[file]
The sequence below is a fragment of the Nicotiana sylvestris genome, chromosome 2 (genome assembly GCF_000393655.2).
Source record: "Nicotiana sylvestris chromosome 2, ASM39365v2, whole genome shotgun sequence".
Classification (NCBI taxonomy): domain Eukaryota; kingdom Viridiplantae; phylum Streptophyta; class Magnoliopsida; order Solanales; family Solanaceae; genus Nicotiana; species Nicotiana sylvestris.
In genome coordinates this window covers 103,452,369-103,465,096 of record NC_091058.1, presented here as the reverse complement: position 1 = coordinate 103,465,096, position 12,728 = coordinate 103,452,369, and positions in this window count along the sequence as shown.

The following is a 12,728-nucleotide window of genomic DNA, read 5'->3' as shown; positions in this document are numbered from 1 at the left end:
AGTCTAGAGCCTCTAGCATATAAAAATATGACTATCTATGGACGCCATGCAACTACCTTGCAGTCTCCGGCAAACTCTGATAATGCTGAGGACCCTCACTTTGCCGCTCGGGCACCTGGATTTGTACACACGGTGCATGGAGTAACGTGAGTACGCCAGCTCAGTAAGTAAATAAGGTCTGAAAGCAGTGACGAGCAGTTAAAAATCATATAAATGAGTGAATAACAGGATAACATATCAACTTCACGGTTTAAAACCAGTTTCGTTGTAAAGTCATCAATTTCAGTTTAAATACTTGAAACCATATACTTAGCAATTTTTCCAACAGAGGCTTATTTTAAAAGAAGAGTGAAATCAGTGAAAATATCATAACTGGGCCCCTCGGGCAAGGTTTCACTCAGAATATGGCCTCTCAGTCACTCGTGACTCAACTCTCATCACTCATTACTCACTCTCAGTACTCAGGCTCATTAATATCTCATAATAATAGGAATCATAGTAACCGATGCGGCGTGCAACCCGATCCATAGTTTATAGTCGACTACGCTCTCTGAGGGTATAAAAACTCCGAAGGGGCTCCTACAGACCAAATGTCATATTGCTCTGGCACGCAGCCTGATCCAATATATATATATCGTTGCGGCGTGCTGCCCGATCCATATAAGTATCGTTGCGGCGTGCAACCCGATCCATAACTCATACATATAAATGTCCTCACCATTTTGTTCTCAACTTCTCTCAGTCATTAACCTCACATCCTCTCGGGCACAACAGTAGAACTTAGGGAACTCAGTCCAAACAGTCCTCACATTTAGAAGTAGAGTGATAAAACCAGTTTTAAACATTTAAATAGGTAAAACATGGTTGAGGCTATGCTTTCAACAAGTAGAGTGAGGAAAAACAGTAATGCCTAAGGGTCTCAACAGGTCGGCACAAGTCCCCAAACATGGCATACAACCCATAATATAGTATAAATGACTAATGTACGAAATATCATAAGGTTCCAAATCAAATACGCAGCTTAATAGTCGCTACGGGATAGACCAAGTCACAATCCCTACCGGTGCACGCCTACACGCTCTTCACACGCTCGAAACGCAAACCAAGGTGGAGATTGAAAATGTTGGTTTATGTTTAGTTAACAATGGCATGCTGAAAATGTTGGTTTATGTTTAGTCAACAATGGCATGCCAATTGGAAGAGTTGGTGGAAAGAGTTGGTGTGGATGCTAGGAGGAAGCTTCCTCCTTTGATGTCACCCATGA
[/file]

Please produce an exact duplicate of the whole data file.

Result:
The sequence below is a fragment of the Nicotiana sylvestris genome, chromosome 2 (genome assembly GCF_000393655.2).
Source record: "Nicotiana sylvestris chromosome 2, ASM39365v2, whole genome shotgun sequence".
Classification (NCBI taxonomy): domain Eukaryota; kingdom Viridiplantae; phylum Streptophyta; class Magnoliopsida; order Solanales; family Solanaceae; genus Nicotiana; species Nicotiana sylvestris.
In genome coordinates this window covers 103,452,369-103,465,096 of record NC_091058.1, presented here as the reverse complement: position 1 = coordinate 103,465,096, position 12,728 = coordinate 103,452,369, and positions in this window count along the sequence as shown.

The following is a 12,728-nucleotide window of genomic DNA, read 5'->3' as shown; positions in this document are numbered from 1 at the left end:
AGTCTAGAGCCTCTAGCATATAAAAATATGACTATCTATGGACGCCATGCAACTACCTTGCAGTCTCCGGCAAACTCTGATAATGCTGAGGACCCTCACTTTGCCGCTCGGGCACCTGGATTTGTACACACGGTGCATGGAGTAACGTGAGTACGCCAGCTCAGTAAGTAAATAAGGTCTGAAAGCAGTGACGAGCAGTTAAAAATCATATAAATGAGTGAATAACAGGATAACATATCAACTTCACGGTTTAAAACCAGTTTCGTTGTAAAGTCATCAATTTCAGTTTAAATACTTGAAACCATATACTTAGCAATTTTTCCAACAGAGGCTTATTTTAAAAGAAGAGTGAAATCAGTGAAAATATCATAACTGGGCCCCTCGGGCAAGGTTTCACTCAGAATATGGCCTCTCAGTCACTCGTGACTCAACTCTCATCACTCATTACTCACTCTCAGTACTCAGGCTCATTAATATCTCATAATAATAGGAATCATAGTAACCGATGCGGCGTGCAACCCGATCCATAGTTTATAGTCGACTACGCTCTCTGAGGGTATAAAAACTCCGAAGGGGCTCCTACAGACCAAATGTCATATTGCTCTGGCACGCAGCCTGATCCAATATATATATATCGTTGCGGCGTGCTGCCCGATCCATATAAGTATCGTTGCGGCGTGCAACCCGATCCATAACTCATACATATAAATGTCCTCACCATTTTGTTCTCAACTTCTCTCAGTCATTAACCTCACATCCTCTCGGGCACAACAGTAGAACTTAGGGAACTCAGTCCAAACAGTCCTCACATTTAGAAGTAGAGTGATAAAACCAGTTTTAAACATTTAAATAGGTAAAACATGGTTGAGGCTATGCTTTCAACAAGTAGAGTGAGGAAAAACAGTAATGCCTAAGGGTCTCAACAGGTCGGCACAAGTCCCCAAACATGGCATACAACCCATAATATAGTATAAATGACTAATGTACGAAATATCATAAGGTTCCAAATCAAATACGCAGCTTAATAGTCGCTACGGGATAGACCAAGTCACAATCCCTACCGGTGCACGCCTACACGCTCTTCACACGCTCGAAACGCAAACCAAGGTGGAGATTGAAAATGTTGGTTTATGTTTAGTTAACAATGGCATGCTGAAAATGTTGGTTTATGTTTAGTCAACAATGGCATGCCAATTGGAAGAGTTGGTGGAAAGAGTTGGTGTGGATGCTAGGAGGAAGCTTCCTCCTTTGATGTCACCCATGA